The world is spending a lot more time at home these days, and people are looking for ways to fill their time. New hobbies, long put off projects, and to-be-read piles are just a few ways people are entertaining themselves. Along with these things, many people are looking at projects around the house they’ve been meaning to tackle, including decluttering and organizing. Now, while this is a grand time for projects, the charm may wear off after a day or two, leaving you with a half-finished project and no motivation to finish it. There’s also the risk of the house going back to the way it was when things get back to normal. Here are a few tips to find and keep motivation during and after the declutter project.
Get the Right Start
- Ask yourself why you want a more organized home. To do this, try imagining your ideal lifestyle. For example, if your ideal lifestyle is one where you take better care of yourself, your family, and the earth, from a clean, peaceful home, what does that look like in practical terms? It looks like more than just organized junk drawers. According to an article found on trashking.ca, this lifestyle could look like using cloth shopping bags and switching from plastic to glass storage containers. When you get halfway through tossing out ten years’ worth of Tupperware containers and ask yourself why you keep saving those things, you’ll have an answer. Without an answer, your motivation is likely to wane quickly.
- Ask yourself if you have any internal conflicts. Many people struggle with decluttering projects because they’re strongly attached to the memories things hold. You may not like that velvet Elvis painting, but you love remembering that college trip to Vegas with your best friend. Figuring out where you may struggle, and preparing for it ahead of time, will help you hold onto your motivation when the process of letting go gets tough.
- Ask yourself if you need more motivation than just a tidy home. Finding something bigger than yourself, not just organizing tips but a whole philosophy, can give you something to fall back on if you know you struggle with staying motivated. For example, many people connect with the Marie Kondo method because it’s more than just decluttering—it’s a philosophy that advocates keeping things that speak to the heart and discarding things that no longer bring joy. Decluttering is a byproduct of the process, not the philosophy itself.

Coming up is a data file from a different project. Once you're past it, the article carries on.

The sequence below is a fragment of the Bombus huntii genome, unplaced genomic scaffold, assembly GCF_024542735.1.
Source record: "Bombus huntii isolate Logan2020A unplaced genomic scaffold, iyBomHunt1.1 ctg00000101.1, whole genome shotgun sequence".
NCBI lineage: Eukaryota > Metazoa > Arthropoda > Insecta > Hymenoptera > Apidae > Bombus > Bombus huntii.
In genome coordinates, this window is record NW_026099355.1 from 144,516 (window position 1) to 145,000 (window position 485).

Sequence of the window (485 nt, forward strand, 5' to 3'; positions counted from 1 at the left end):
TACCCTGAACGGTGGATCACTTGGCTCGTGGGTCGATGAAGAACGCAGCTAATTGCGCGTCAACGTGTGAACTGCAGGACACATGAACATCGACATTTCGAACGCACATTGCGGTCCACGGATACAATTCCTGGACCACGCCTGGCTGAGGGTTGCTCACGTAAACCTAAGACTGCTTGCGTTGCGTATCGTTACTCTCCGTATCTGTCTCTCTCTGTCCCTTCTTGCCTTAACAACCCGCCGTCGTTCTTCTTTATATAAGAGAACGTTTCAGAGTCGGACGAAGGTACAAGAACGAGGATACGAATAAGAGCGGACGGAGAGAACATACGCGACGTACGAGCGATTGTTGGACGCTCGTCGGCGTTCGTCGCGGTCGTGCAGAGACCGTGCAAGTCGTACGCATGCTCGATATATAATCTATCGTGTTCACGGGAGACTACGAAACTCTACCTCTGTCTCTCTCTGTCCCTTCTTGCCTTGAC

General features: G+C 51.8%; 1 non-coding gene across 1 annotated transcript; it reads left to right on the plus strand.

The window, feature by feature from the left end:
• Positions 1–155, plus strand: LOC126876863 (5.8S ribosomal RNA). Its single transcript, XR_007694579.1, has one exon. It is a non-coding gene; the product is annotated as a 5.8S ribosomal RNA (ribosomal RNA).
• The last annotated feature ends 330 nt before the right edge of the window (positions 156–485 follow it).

Get Everyone on Board
- Involve everyone living in the house. Decluttering can be a hard process when all family members aren’t on the same page. Include everyone from the beginning and, when conflicts arise, tackle them together. Whoever is leading the charge will lose motivation quickly if family members aren’t helping or are actively resisting. Keep in mind that you may not get everyone on board, but that doesn’t mean the project has to stop. Try finding a compromise. Maybe the kids or a spouse has objections. If so, a compromise may include a person agreeing their room is off-limits to the decluttering process in exchange for a promise their things will stay in that room.
- Include family members not living in the house. When getting started, you may encounter resistance from family members living elsewhere who still have things in your home. Grown children may resist seeing their childhood homes change, which can drag down your motivation to declutter. Get them on board by explaining your motivation, telling them the internal conflicts you’re expecting during the process, and share the philosophy that is giving you motivation.
Get Going With a Plan
- Set goals and give yourself a timeline. Unless you’ve chosen a decluttering method that says otherwise, don’t tackle everything at once. Trying to declutter an entire home in just a few days can leave you feeling overwhelmed and unmotivated. Instead, set short-term and long-term goals, and then give yourself a timeline. You can set aside weekdays for small, quick projects like organizing junk drawers or a kitchen cabinet. On weekends, take a break from small projects and tackle the bigger ones. No matter what timeline you give yourself, be sure to write it down on a calendar. Having a visual deadline will keep you motivated.
- Reward yourself. Advice on successfully decluttering from Sloely states that the key to success is sticking to your goals. If seeing a deadline on a calendar or having a philosophy isn’t enough motivation, consider giving yourself small rewards. If you read every day, tell yourself that you can only read after you’ve cleaned out the junk drawer in the kitchen, or whatever your goal is that day. Use the activities you already enjoy to keep yourself motivated.
- Adapt your habits. Changing your habits is key to keeping yourself motivated while decluttering and keeping your home neat in the long run. If you love shopping, for example, consider finding a new hobby that doesn’t involve bringing more things home. You could also tell yourself that, for every item you bring home, you’ll donate one thing to charity. Slowing down the flow of things coming into your home will help you stay motivated as you work on increasing the flow of things leaving your home.
Be Patient With Yourself and Try New Things
When you feel yourself losing motivation, and none of these tricks are working, take a step back and remind yourself your home didn’t get this way overnight. It took time to get this way, and it will take time to undo. Be patient with yourself and, if something isn’t working, don’t be afraid to try something new. If the slow and steady approach isn’t working for you, take a three-day weekend and tackle the clutter room by room. If you’re having a hard time letting go, ask someone you trust to decide on certain things for you. Not everything will work for everyone. The key is trying different motivational techniques until you find ones that work.
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